Exploring healthcare students’ pain knowledge and attitudes towards function in people with pain

Student thesis: Doctoral Thesis


Introduction: Chronic pain affects approximately one third of the UK population. It is a condition of biopsychosocial origin; its management should be biopsychosocially- centred but frequently it is biomedically-centred. This has partly been attributed to an absence of biopsychosocial-focused pain education in pre-registration healthcare curricula. The overall aim of this thesis was to explore pain education across multiple health professions.
Methods: Studies 1 and 2 were observational studies of pre-registration healthcare professionals’ (HCPs) knowledge and/or attitudes about pain from first to final year of study. Studies 3 and 4 were a systematic review and RCT, investigating the effectiveness of biopsychosocial education for pre and/or post-registration HCPs on pain knowledge, attitudes and behaviours.
Results: Studies 1 and 2, found that diagnostic radiography, midwifery, nursing, occupational therapy and paramedic students showed little change in their pain knowledge and attitudes over the course of their degree programme, whilst physiotherapy and medical students showed small but clinically relevant improvements in knowledge and/or attitudes. The systematic review found that, compared to a control education, biopsychosocial pain education improved pain knowledge [Mean Difference (95% Confidence Interval)] (18.83%, 95%CI 9.07 to 28.58) but its impact on attitudes (-10.97%, 95% CI -22.8 to 0.87) was less clear. The RCT showed that, compared to a control education, Pain Science Education (PSE) had a significant effect upon students’ pain knowledge in the short-term (3.7, 95% CI 2.4 to 5.0) and attitudes in both the short (-10.4, 95% CI -16.3 to -4.6) and medium-term (-5.8, -11.5 to -0.2). Qualitative exploration revealed that participants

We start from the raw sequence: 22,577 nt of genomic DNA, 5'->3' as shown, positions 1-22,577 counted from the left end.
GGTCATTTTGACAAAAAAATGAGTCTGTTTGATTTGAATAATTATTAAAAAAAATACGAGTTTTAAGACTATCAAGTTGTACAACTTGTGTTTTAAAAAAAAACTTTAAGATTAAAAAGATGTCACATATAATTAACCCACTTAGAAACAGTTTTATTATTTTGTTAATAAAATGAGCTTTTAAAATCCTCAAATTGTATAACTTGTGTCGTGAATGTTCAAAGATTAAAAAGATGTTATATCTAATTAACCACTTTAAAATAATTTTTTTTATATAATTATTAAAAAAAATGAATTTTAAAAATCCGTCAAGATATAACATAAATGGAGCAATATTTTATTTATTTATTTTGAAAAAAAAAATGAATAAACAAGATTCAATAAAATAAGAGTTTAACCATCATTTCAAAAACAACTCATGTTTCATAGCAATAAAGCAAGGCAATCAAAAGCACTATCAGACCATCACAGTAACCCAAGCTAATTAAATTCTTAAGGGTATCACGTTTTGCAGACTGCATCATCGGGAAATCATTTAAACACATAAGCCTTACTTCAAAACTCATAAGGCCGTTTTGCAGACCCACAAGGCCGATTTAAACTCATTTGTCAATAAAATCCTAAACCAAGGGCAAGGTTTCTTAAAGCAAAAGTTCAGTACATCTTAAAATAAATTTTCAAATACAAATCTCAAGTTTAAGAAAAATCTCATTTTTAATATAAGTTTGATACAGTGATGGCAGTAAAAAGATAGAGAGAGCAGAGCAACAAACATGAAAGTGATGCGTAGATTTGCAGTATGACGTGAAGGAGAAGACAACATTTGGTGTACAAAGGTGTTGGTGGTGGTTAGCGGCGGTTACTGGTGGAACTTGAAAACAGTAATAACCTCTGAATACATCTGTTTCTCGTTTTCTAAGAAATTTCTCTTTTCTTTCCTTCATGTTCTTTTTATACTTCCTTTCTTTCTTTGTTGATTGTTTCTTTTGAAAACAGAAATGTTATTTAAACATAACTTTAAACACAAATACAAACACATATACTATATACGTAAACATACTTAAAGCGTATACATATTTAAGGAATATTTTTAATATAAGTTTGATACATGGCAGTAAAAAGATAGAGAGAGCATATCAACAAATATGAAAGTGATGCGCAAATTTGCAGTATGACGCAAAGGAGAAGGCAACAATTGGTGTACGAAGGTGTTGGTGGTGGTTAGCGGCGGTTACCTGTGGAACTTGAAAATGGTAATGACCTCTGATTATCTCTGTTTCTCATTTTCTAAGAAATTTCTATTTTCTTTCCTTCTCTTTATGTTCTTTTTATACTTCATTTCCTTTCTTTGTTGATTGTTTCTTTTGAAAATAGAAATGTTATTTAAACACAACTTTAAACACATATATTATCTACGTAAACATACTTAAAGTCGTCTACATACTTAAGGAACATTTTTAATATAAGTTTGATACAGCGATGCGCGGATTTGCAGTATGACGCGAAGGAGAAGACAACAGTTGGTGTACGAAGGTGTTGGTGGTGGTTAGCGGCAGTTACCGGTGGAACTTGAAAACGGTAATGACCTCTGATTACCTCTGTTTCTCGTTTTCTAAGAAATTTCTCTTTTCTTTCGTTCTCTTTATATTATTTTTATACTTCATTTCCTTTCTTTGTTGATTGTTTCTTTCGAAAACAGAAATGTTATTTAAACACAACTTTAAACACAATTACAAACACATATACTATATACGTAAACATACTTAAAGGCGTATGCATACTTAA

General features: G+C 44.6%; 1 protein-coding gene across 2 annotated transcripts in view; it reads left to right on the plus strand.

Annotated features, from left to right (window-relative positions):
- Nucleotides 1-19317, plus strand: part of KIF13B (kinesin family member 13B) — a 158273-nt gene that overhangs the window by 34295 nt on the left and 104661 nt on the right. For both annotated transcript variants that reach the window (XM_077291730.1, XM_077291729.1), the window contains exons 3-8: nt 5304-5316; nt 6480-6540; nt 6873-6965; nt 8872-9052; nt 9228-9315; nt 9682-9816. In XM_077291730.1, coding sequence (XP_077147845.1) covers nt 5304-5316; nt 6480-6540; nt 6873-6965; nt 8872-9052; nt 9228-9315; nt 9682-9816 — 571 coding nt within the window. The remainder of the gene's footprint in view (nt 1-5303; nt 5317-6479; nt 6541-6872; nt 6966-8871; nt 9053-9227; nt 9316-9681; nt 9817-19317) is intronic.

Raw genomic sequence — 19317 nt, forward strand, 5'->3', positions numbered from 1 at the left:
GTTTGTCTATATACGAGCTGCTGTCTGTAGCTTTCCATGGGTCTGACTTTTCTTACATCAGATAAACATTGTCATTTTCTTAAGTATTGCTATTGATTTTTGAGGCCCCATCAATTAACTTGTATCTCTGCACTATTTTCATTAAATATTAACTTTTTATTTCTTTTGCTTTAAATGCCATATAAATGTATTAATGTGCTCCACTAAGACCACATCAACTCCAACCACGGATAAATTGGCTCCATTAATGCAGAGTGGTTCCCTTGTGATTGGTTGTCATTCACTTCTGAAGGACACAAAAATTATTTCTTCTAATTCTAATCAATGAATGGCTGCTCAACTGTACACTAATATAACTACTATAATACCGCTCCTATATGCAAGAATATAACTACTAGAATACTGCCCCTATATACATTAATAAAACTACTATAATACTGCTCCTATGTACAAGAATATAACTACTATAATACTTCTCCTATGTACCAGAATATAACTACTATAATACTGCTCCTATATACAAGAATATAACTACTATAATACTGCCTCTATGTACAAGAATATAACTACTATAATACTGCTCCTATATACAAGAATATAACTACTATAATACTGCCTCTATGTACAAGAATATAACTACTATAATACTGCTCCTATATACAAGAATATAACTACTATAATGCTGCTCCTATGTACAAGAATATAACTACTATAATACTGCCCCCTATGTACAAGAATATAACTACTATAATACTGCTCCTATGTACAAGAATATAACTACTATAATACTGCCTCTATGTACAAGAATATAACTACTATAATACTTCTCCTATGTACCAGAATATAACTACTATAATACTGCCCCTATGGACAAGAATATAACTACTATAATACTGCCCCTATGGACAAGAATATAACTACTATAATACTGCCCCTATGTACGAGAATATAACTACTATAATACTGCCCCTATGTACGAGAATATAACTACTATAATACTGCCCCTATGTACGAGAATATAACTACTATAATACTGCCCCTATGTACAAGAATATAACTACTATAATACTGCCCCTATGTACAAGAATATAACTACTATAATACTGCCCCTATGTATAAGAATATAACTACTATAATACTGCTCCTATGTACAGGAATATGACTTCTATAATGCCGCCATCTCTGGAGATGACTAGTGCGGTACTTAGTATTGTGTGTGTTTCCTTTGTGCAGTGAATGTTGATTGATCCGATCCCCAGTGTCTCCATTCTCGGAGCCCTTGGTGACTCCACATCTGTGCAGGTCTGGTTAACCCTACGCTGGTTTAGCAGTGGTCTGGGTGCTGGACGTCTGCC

who received PSE showed partial reconceptualization of pain, greater empathy, and guideline-consistent recommendations.
Discussion: This research found that current students’ pre-registration training had little impact on pain knowledge and attitudes outside physiotherapy and medicine. This limits multi-disciplinary input for pain patients. In addition, biopsychosocial education, such as PSE, can improve multi-disciplinary students’ pain knowledge and attitudes. It provides a strong case for inserting such educational approaches into pre-registration healthcare programmes on an international level.
Date of Award9 May 2021
Original languageEnglish
Awarding Institution
  • Teesside University
SupervisorCormac Ryan (Supervisor), Paul Taylor (Supervisor) & Denis Martin (Supervisor)

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